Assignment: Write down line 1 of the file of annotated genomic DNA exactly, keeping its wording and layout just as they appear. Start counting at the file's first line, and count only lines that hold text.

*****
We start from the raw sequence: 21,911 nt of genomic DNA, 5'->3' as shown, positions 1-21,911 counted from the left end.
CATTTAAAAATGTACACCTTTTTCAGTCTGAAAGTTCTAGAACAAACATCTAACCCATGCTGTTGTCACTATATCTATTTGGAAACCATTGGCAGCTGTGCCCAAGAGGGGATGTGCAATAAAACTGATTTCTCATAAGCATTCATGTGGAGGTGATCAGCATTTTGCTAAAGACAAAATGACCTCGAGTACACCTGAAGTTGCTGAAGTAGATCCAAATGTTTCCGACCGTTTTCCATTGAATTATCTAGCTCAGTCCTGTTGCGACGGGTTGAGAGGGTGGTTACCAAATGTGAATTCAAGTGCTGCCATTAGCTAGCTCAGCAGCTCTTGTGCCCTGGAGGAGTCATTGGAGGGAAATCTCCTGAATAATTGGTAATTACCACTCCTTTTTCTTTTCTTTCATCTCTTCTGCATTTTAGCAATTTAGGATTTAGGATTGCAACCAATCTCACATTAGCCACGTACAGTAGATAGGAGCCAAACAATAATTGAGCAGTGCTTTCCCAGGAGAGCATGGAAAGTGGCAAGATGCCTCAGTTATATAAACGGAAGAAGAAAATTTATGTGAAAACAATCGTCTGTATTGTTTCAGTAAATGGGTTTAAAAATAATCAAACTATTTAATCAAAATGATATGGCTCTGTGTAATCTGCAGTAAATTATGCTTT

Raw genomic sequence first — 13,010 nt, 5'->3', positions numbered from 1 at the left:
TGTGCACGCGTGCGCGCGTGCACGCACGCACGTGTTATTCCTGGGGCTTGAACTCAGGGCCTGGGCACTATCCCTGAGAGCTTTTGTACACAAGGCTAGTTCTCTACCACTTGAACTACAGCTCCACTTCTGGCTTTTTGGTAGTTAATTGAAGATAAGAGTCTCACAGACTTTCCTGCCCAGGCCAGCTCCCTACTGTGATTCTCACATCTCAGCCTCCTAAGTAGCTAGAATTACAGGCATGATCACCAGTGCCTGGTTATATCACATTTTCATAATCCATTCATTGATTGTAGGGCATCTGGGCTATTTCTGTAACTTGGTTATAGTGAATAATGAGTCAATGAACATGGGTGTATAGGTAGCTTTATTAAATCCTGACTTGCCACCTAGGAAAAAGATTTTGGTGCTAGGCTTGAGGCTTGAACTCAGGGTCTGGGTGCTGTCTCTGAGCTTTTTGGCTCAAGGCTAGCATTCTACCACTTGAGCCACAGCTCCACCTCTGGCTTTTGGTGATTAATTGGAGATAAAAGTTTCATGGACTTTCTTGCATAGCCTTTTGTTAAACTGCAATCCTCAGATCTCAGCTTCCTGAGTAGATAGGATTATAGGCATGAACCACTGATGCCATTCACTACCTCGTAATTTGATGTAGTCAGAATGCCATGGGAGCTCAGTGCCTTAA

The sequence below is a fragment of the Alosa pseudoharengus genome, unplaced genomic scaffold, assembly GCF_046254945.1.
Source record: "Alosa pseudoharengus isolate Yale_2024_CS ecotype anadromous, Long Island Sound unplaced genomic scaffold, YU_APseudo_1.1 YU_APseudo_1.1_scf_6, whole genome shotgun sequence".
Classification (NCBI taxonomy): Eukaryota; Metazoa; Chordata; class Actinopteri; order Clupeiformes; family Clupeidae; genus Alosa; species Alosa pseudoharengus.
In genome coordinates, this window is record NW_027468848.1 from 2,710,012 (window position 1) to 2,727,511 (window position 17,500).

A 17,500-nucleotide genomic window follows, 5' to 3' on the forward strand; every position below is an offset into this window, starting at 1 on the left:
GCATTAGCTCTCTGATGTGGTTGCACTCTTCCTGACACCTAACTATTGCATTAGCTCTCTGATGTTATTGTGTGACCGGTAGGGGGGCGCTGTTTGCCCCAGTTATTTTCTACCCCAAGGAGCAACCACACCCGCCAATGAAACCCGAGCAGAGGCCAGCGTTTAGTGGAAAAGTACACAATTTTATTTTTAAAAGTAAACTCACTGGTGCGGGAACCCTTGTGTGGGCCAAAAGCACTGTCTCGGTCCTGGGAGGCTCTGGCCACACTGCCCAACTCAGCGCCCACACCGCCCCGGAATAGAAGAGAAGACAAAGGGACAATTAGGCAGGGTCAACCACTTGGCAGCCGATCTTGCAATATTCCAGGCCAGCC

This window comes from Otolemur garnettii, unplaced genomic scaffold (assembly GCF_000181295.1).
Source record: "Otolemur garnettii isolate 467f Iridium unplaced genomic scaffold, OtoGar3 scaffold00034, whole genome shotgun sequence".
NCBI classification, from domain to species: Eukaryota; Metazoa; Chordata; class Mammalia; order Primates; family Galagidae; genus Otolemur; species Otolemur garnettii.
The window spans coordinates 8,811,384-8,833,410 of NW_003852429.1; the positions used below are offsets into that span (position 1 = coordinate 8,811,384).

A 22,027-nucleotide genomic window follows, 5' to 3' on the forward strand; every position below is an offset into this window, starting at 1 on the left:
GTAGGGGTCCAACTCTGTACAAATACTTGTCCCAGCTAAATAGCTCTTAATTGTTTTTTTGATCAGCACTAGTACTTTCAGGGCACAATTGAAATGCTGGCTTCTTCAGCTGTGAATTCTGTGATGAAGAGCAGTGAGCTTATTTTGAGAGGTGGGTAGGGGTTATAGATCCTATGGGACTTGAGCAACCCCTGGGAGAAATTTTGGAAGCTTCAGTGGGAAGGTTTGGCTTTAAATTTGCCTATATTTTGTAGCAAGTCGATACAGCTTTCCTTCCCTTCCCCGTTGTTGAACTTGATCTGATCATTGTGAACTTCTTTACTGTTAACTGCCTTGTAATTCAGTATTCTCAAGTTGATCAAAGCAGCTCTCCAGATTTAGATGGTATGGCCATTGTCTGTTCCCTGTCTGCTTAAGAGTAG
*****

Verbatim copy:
We start from the raw sequence: 21,911 nt of genomic DNA, 5'->3' as shown, positions 1-21,911 counted from the left end.